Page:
Although not compulsory, it is advisable to check a potential employee's references.
You can do this in writing or by telephone at any point during the recruitment process. Some candidates will prefer you not to check their references until they have been offered the job, and you should seek their consent before any referees are contacted.
Except for certain employers in the financial services sector, employers are not obliged to give references. The easiest way to obtain references is in writing. You could ask:
- when and for how long the candidate was employed
- what their job title and main duties were
- how many days of sick leave they took, but be mindful of disabilities which could affect an employee's level of sickness absence
- whether they were subject to disciplinary action - and if so - why
- whether they were reliable, honest and hardworking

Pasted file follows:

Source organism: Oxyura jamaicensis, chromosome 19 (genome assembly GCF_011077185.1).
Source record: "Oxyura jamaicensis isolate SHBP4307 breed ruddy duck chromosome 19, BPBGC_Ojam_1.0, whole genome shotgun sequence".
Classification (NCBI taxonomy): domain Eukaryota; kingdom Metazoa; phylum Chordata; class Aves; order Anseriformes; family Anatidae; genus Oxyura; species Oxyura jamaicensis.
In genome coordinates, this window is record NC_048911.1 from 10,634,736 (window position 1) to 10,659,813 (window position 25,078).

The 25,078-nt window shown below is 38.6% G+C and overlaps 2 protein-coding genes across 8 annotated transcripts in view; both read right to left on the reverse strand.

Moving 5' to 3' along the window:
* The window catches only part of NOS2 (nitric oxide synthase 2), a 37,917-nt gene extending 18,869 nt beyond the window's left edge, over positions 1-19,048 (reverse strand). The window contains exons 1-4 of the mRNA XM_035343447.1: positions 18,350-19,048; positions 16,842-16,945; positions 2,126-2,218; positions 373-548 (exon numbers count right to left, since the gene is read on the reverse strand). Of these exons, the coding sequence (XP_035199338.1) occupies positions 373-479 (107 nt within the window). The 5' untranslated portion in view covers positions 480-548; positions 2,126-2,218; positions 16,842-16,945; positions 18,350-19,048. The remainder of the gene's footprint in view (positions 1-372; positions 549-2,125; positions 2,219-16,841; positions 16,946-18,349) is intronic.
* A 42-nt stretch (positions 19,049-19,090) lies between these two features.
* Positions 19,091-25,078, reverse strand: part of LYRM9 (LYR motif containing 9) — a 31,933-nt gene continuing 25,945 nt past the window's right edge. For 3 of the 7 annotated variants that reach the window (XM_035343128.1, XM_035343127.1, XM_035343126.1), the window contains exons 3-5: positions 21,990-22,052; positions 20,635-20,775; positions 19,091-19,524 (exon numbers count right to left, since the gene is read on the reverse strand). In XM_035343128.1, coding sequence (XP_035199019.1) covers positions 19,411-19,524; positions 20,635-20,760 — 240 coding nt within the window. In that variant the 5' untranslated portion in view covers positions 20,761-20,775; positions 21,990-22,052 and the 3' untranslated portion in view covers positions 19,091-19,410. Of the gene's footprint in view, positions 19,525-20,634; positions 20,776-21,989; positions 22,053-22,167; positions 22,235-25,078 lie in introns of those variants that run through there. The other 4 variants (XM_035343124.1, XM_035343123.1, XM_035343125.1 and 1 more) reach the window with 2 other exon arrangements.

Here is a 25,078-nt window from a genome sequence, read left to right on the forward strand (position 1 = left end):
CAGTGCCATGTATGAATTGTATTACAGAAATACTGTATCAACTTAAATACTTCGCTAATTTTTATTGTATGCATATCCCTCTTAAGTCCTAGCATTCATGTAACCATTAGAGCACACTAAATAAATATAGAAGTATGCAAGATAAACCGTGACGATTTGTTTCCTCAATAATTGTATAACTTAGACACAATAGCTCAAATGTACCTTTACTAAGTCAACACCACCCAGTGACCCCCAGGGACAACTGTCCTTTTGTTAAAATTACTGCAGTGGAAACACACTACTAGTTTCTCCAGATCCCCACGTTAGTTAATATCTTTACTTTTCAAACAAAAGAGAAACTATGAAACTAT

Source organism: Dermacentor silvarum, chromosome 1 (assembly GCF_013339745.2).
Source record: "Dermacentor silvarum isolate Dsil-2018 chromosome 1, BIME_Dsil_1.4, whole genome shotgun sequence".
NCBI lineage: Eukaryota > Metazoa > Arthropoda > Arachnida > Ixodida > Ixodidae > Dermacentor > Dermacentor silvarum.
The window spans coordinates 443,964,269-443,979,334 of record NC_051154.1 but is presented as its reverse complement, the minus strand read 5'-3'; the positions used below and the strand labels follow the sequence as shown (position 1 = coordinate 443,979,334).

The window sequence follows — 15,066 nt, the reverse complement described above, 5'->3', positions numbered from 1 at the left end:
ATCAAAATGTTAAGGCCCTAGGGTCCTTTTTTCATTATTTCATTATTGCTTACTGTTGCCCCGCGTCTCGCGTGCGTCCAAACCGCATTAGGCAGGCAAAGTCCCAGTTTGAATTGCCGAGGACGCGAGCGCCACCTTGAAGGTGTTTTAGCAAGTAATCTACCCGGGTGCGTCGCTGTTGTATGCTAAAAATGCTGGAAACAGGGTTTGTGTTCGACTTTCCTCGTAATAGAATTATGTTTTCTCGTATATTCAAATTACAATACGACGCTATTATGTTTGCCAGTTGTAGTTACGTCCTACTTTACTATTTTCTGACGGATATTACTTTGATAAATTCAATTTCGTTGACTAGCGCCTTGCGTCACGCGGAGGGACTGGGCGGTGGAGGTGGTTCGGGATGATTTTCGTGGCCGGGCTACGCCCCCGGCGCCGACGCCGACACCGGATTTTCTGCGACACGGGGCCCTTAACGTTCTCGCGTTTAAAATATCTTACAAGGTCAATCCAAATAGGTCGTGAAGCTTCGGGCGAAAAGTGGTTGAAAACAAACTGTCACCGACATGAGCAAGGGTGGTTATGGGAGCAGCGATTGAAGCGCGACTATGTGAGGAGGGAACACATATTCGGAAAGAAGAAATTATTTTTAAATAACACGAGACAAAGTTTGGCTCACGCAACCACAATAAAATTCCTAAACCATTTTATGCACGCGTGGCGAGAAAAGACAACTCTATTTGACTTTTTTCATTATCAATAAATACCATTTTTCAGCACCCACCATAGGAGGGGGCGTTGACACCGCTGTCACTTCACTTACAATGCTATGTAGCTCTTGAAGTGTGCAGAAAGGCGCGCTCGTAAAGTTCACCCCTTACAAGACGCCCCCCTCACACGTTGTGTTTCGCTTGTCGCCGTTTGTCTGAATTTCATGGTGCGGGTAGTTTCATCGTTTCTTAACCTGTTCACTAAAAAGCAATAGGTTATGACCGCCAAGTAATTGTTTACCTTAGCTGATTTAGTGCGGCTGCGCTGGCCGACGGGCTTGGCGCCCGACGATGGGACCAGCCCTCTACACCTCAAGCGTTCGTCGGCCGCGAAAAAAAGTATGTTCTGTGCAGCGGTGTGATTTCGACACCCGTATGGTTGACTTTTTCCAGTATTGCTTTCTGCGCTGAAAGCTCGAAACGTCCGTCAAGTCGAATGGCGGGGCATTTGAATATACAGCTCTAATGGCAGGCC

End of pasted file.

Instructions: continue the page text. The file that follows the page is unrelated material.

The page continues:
- if there are any reasons why they should not be employed
Extra detail can be revealed by telephoning the referee. It is advisable to write to the referee first so they expect your call and have time to prepare.
If you have any doubts about whether a reference is genuine, you should ring back to check the referee's identity.
Are references confidential?
Generally, employees do not have the right to ask their employer to see a job reference that the employer has written about them which has been given in confidence. However, they may be able to gain access to it from the person the reference is sent to, so you should not assume a reference will stay confidential.
Individuals may also be able to access notes made about them during a telephone reference as well as any notes you make during and after their interview.
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